Tom: This is a thing that Doug and I do. (laughs) This is beautiful! People are here to celebrate in most cases. Some people are just out for dinner. But there’s always a birthday or a 50th wedding anniversary. We get lots of anniversaries. So, I’ll go to the table and sneak in the question, “What was your wedding song?”. Usually the husband doesn’t know, but the wife will. (laughs) Without them knowing it, I’ll go back to Doug and he’ll play it. If he doesn’t know it, he’ll look it up on his tablet and have it within minutes! I wait for the nod from Doug, and when the table comes around front, with the revolving, we’ll bring out some cake with candles, and I’ll say, “Dougie, you’re on!” He plays their wedding song.
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Now Brad, you’re the Food and Beverage Director.
Brad: Yes. I worked my way through the ranks while I was attending high school and University. I’ve gone from dishwasher, to bus boy, to waiter, to Maitre d’. I became Dining Room Manager and from there Food and Beverage Director. I oversee the front of the house operations of our two restaurants. I also run the quick-service locations at the Tower including 2 Starbucks, a Dairy Queen, a Pizza Pizza. It’s a challenge, but that’s what I love about this job – it’s always changing, especially with social media. You have to be on your game all the time.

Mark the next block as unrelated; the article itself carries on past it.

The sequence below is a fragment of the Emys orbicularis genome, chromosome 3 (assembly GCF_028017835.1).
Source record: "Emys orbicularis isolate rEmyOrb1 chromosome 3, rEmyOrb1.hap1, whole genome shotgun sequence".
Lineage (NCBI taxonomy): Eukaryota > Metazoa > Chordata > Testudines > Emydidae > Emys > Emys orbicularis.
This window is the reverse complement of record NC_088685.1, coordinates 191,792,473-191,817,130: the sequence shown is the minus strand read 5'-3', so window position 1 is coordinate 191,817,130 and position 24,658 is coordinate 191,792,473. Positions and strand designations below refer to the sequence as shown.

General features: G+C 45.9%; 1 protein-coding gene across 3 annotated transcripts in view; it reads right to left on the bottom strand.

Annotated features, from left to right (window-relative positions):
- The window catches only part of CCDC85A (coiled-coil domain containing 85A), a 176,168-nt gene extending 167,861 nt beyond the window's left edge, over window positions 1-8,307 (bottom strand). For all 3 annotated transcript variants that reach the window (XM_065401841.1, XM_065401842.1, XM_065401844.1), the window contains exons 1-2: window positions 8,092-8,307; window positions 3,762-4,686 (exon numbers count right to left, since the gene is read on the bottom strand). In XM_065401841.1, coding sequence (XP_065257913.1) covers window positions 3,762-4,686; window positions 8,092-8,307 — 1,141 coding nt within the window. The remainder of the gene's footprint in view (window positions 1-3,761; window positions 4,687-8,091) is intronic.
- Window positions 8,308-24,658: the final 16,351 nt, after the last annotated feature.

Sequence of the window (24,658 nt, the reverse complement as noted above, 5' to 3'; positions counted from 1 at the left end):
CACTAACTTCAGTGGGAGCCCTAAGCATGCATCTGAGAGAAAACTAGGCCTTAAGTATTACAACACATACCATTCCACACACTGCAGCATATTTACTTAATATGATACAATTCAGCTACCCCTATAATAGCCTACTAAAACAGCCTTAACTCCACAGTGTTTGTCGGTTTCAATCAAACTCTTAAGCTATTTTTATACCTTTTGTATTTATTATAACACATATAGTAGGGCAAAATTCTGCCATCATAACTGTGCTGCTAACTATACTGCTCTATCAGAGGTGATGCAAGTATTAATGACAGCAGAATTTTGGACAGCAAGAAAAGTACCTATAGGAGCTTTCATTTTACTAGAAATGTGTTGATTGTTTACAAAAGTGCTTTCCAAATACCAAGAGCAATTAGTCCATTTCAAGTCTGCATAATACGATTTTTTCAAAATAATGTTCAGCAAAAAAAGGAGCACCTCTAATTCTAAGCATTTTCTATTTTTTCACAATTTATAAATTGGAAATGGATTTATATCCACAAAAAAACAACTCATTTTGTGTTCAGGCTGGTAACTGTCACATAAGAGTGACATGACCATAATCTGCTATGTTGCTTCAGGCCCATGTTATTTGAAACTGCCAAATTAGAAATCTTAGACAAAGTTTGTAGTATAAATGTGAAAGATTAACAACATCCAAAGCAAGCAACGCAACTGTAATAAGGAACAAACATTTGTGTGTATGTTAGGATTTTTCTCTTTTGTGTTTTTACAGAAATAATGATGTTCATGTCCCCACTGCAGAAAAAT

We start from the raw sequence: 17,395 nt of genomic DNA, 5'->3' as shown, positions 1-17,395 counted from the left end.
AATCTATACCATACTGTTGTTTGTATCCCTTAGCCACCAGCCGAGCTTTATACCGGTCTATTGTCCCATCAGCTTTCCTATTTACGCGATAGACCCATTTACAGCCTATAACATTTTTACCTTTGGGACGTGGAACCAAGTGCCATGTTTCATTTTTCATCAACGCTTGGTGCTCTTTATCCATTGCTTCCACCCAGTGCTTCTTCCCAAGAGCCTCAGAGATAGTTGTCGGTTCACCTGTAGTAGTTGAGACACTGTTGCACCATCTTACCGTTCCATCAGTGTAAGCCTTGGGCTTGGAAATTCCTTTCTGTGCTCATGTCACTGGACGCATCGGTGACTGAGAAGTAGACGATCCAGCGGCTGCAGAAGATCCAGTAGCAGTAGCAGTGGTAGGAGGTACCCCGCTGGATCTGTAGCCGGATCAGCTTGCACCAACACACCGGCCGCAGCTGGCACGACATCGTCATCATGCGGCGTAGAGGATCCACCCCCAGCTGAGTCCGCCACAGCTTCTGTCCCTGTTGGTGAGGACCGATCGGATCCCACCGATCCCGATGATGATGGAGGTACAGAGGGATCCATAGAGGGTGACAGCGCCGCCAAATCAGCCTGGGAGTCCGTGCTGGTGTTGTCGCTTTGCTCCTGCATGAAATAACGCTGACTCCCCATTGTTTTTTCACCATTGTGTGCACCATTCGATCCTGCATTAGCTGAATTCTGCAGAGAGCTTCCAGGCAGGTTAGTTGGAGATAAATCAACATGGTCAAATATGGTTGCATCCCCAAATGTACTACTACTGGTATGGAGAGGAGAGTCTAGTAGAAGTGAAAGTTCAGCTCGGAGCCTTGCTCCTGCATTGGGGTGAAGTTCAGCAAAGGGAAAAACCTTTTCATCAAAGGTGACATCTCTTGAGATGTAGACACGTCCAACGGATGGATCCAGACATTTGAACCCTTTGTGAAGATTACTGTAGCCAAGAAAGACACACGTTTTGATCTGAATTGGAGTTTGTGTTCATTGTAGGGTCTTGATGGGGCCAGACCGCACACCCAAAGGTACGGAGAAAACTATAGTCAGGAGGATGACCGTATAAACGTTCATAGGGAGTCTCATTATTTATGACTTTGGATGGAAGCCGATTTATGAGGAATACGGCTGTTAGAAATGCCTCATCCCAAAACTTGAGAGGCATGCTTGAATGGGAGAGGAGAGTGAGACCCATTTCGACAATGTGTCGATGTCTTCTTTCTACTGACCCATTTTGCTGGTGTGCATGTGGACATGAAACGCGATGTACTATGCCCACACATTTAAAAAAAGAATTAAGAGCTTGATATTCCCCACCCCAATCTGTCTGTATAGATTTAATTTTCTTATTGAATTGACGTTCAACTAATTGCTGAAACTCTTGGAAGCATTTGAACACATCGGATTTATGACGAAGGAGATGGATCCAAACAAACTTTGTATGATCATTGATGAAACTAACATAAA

Let’s talk memorable moments. You’ve all got to have memorable moments.
Doug: I have to use the Jerry Lewis story. He was here on a Monday, before Christmas. He was doing a play in Buffalo at Shea’s Theatre and came here for dinner on his day off. I saw him come in and he was talking to one of the waitresses and they were both looking at me. I started to get worried. (laughs) I figured that he’s going to ask for a song, and I won’t know it. But he walked over and put a $100 bill in my lapel and stood behind me and watched me play for about 5 or 10 minutes and he invited me over to his table when I finished my set. I sat down with Jerry, his wife, and a friend of theirs. He asked for my phone number because he wanted to record me. He called my house 3 times that week and by the following Saturday night, after I finished at the Skylon, I went over to Track Master in Buffalo at midnight! He took over the whole studio! And he ran it all – the lighting, the recording equipment… There was a concert grand piano all tuned up for me. I played for him until about 2:00, 2:30 in the morning. I played about 28 pieces with a 20-minute pizza and wings break in between from the Anchor Bar which is just around the corner. (laughs)
Tom: Doug, you’re being a little humble because Jerry said, “Doug, you’re probably the best pianist I have heard in 30 years.”
Doug: (very humbly) Well…
So, where did your music end up?
Doug: I have no idea! (laughs) I signed a contract protecting the music and he paid me handsomely for the night, and was really good with me. Hank Jones, Billie Holiday’s accompanist was also so important. He heard me play and came over and complimented me. As a musician, coming from a guy like Hank Jones, it was something else.